4 cylinders and turbos can achieve great power outputs. But that is not the issue with a straight six there is smoothness, the responsiveness and that noise. I have owned 10 BMWs over 20 years and 8 have had straight sixes. From a 2.2 through the 2.5 to the last of the naturally aspirated 3.0s. The 330i coupe I drive now will the last BMW I will own. I have driven the supposed replacements for the N/A sixes, the 320i, the 328i and the 428i all with the N20 two litre four cylinder turbo. The N20 is a disgraceful effort from a company which takes pride in its engines. It sounds like a diesel on start up, is as rough and unrefined as any four cylinder on the market and does not rev high enough or sound interesting at all. Just a dull drone that gets louder. It is an engine for mere transport like a Diesel engine. And fuel economy was 0.1mpg better than the 325i I was replacing. As for Mercedes-Benz I briefly owned a CLS350 last year which tried to kill me twice by losing all power and safety systems once on an urban road and a week to the day after MB said it was fixed on a dual carriage way in rush hour. I narrowly avoided being in a huge accident. I got my money back and am having one last nostalgia trip with a last off the line 330i. The 1 Series is a bread van by the way. I drove a M135i for a 2 day test drive after the CLS incident. Rapid but badly made, too harsh a ride and when you stop honing around no good at being a hatchback with a tiny boot and even smaller rear seats. And dire fuel echo my too even driving like a saint. And each time I parked it I looked and thought UGLY. Subject thing looks but BMW seem to get it wrong with each new model at the moment. Audi seem to have one design they enlarge or miniaturise. Mercedes-Benz have nice looking cars that I will never ever buy again as long as I live. Which will be much longer if I don't buy one! Jaguars are virtually all diesel powered so I will never buy one. At a loss as to what I will get next as new cars are universally "beige" with 4 cylinder turbos or diesels or both. For a life long car enthusiast wanting 6 cylinders, good build, sleek looks and rear wheel drive with reasonable running costs there is nothing to buy. And yes I know the Z4 has a 3.0 six. I have had 3. An E85 2.5 roadster, an E86 3.0 coupe and an E89 2.3 sDrive23i roadster. None had a turbocharged engine and all could easily do 35mpg on a run. The only 3.0 sixes left are the sDrive 35i and the sDrive35iS both turbos and both incapable of handling the power of the engine.
NY_69 11 May 2014


You better get yourself down to the Kia dealership ASAP.
spqr 7 May 2014

The Continued Decline of BMW

This is a sad and depressing vehicle for those who have been loyal BMW customers for 20 years and more. A further indication that BMW is turning into a volume manufacturer of deeply average diesel rubbish. In the 1980s, 1990s and early 2000s a BMW was usually the best car in its class or close to it. The current range shows the signs of the complacency success has bought for BMW. The 5 Series is no longer the benchmark excecutive car and has to be specified with thousands of pounds of extras to make it drive well, the 7 Series is an also-ran, the Z4 is a mediocre hairdressers car with little four cylinder engines under an enormous bonnet, the 1 Series is ugly and outclasssed by the VW Golf, the 2 Series is a front-wheel drive van with windows (or a coupe?), the X models are useless off-road and all are ugly inelegant designs. The 4 series and 6 Series are reasonably good looking but massively overpriced and indifferent dynamically. Only the 3 Series seems to be OK but is not available with an inline 6 Cylinder petrol engine without a turbo. I expect the next generation of BMWs to be indistinguishable from Vauxhalls, Hyundais or Peugeots. Sad.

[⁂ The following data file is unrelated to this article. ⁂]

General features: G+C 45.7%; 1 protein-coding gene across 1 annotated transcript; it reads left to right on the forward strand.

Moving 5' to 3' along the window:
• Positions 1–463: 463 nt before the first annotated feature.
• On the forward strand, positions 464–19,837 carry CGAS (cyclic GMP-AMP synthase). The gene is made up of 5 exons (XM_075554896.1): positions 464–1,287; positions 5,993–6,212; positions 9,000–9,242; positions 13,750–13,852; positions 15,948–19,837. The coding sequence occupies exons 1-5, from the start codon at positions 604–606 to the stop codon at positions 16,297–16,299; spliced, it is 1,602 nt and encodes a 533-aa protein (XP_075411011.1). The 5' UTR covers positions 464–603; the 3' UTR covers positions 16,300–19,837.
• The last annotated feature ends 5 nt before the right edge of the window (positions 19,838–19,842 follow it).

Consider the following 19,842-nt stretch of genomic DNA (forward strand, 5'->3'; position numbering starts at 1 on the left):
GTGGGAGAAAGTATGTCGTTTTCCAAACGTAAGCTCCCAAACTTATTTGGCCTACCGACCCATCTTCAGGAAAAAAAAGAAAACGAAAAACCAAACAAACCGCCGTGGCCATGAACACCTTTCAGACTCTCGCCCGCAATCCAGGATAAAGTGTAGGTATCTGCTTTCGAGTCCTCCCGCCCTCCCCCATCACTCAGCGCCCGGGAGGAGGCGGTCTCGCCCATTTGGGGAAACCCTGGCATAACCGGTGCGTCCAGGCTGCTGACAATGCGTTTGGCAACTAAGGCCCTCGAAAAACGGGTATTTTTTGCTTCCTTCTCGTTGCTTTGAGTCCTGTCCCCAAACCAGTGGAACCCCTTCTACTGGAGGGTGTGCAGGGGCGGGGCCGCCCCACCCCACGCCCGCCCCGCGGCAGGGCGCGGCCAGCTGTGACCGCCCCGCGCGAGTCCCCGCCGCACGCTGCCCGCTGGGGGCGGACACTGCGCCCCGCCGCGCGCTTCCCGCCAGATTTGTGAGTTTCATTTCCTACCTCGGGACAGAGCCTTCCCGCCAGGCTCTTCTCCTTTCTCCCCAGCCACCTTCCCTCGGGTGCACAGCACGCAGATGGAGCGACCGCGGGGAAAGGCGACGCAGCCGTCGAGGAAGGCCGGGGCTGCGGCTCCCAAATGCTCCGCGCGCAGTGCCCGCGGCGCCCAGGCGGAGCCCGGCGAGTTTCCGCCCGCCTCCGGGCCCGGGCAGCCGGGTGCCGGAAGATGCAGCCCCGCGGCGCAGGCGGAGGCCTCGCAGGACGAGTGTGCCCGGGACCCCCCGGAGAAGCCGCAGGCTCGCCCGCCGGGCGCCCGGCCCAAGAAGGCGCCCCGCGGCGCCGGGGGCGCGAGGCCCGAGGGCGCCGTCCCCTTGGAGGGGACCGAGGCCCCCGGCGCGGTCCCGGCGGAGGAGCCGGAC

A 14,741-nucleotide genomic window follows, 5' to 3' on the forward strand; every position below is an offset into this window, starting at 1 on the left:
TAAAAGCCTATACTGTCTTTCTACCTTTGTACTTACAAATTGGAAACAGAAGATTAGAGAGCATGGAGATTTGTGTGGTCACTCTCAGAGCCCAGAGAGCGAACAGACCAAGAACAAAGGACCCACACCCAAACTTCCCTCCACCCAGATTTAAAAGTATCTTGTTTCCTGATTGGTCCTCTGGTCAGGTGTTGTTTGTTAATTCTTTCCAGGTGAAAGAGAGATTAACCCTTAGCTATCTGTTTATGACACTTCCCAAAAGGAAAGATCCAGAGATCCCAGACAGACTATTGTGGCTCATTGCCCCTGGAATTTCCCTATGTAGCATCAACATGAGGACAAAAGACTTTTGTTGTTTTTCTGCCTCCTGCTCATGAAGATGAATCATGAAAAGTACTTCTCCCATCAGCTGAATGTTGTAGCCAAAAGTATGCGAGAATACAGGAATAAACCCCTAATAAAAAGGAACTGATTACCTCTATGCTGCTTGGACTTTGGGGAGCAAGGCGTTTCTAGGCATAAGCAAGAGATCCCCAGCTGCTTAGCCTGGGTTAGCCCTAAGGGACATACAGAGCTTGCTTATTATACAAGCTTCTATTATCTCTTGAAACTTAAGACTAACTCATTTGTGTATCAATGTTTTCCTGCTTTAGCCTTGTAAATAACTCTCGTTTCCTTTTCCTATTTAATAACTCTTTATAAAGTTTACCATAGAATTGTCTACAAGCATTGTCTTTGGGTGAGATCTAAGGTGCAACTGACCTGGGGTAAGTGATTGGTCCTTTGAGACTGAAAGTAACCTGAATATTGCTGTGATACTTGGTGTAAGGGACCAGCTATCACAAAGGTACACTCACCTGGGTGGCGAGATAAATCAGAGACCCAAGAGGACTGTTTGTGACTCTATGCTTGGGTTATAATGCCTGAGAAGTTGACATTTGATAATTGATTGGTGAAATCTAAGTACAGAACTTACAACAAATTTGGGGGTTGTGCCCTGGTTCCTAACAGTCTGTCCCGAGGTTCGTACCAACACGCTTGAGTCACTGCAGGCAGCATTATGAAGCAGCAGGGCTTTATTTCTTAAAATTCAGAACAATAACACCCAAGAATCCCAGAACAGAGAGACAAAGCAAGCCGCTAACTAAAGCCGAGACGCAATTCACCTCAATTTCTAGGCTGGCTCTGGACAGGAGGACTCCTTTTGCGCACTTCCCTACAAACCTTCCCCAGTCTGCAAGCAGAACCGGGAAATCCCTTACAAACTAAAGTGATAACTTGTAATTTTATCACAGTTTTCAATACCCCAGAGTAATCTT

NY_69 8 May 2014


BMW has adapted to the market, why focus on producing 6-cylinder engines when advancements in technology has allowed for similar power ranges to be achieved using 4 cylinder engines? Ford has recently announced the Mondeo will be available with a 1.0 litre engine- that's generally the way forward. Also what the hell are you talking about? The 5-series is by far still the best in its class? What what suggest either-wise? You could argue the E-Class I guess.. again mostly sold with 4-cylinder engines, I drove the "small" E250 CGI petrol with a turbo charged 1.8 engine, I thought it was a great car.- more fun than the E350 CDI V6. I don't care what these UK magazines say the XF is nothing compared to the 5-Series, constant flag-waving rubbish. Also the 1-series with its M-Kit is hardly ugly, whenever I see a 14 plate Golf I'm not exactly taken in by its 'amazing' good looks, the most generic car on earth. , and no matter how good the Z4/SLK's are they will be always considered a hairdressers car by some, also the Z4 comes as a 3.0 you know.
NY_69 5 May 2014